The next wave in the beer industry
The scope for Indian Pale Ale is immense and their consumption will pick up in times to come.
Beer is one of the oldest alcoholic beverages in the world, dating back to the fifth millennium BC. Its use has been recorded in the written history of ancient Egypt and Mesopotamia. So when we sip that refreshing mug of our favourite beer, we are actually tasting a brew that was much preferred by our ancient ancestors. That said, beer has evolved both with time and across cultures. So much so that today there are multiple types and brands of beer – virtually from every country across the world, each with its distinct taste and following.
As per the recent report by BMI Research, the beer industry of India presents a huge potential. In terms of volume, the Indian beer market grew from 18 million hectolitres in 2011 to 25 million hectolitres in 2015. The market is expected to cross 32 million hectolitres by end 2020, which is an absolutely amazing statistic! Beer has one of the lowest ABV (Alcohol By Volume) levels (usually in the range of 5-8%) among all alcoholic beverages, and that is perhaps one reason for its popularity both across the world as well as in India. That’s considering the fact that the Indian palate has a tendency, by and large, to tip towards stronger beers with an ABV closer to 8%.
There is another reason for the unprecedented growth of the beer market in India. It could be because of the openness of beer connoisseurs in India to experiment both with brands and with freshly brewed craft beers. Experts feel that the impact of imported brands on the beer market in India will be akin to those of the coffee chains on the coffee business in India. Global beer brands such as Corona, Stella Artois, Hoegaarden, Mahou 5 Star & Mahou Clásica have been hugely successful in India. The rise of microbreweries has also opened India’s palate to the charms of fresh as well as craft beers. Dating as far back as 2009, when India’s first microbrewery, Doolally, opened its gates for the beer lovers in Pune, today India boasts of several hundreds of such microbreweries across all the major metros with unbelievable variety such as the exotic mango beer or the delicious wheat beer. In turn, India’s thirst for this delightful brew is ever growing!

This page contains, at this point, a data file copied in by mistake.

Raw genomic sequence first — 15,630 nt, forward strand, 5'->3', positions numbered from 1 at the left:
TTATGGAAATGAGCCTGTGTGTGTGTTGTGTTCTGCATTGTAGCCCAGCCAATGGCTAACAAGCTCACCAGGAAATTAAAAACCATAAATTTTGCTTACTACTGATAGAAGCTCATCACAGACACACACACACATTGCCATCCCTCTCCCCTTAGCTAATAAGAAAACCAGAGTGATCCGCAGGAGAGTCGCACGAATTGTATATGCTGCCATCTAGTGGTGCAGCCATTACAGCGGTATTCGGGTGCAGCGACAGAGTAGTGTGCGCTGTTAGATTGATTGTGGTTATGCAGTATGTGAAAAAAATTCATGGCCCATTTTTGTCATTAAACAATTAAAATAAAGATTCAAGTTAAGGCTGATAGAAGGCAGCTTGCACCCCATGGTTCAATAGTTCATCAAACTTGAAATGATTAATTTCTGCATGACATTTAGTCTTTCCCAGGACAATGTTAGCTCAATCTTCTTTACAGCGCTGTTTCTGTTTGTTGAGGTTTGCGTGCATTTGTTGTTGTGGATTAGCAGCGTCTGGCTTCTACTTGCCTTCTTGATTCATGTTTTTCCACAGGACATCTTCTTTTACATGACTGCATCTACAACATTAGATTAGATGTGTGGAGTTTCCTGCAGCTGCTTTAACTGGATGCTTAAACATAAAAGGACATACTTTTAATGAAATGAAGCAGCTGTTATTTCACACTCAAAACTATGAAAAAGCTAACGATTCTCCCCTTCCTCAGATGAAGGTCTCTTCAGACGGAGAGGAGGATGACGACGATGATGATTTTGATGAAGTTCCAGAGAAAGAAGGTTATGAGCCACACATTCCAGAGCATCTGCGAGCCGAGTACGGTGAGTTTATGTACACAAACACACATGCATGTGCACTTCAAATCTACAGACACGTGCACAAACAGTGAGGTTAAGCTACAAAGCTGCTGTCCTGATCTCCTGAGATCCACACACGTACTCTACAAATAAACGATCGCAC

But it’s not just about business or alcohol content. Beer is seen as a social drink, one that is to be savoured in the company of friends, while sharing positive experiences. The beverage is associated with exuberance, passion, and energy. For example, it is par for the course to watch a game of football with friends while sipping beer. Beer is not usually consumed with the intent to get the so-called ‘hit’. Instead, beer aficionados enjoy the brand for its taste and flavour and its association with football. Mahou, in particular, has a deep association with the world’s most beautiful game. Mahou 5 Star is the official sponsor of La Liga in Spain, which sees fierce competition from powerhouses such as Real Madrid, Atlético de Madrid, Villareal, Getafe, Leganés, Alcorcón, and other clubs.
When I think of India in terms of its beer consumption patterns, it has been largely dominated by lagers. The next wave in the industry will ride on IPAS (Indian Pale Ale), wheat beer, sour beer and pilsners. The scope is immense and these will pick up in India in times to come, which is good news for the consumer.
So the next time you want to enjoy beer – try it in the Spanish style of Cañas and Tapas. Roughly translated as ‘beer and snacks’ – a Caña is a small glassful of beer containing roughly around 200 ml of the brew, while Tapas are small portions of delicious bite-sized snacks that go with tempered amounts of beer. Mix and match the Tapas with the Caña to suit your palate and for that perfect taste. You will be pleasantly surprised to find that your evenings last longer, the conversations become more interesting, and the experience is memorable.
Lagers have largely dominated the beer market in India but the scope for IPAS (Indian Pale Ale), wheat beer, sour beer and pilsners is immense and their consumption will pick up significantly in times to come.
In terms of volume, the Indian beer market grew from 18 million hectolitres in 2011 to 25 million hectolitres in 2015. The market is expected to cross 32 million hectolitres by end 2020.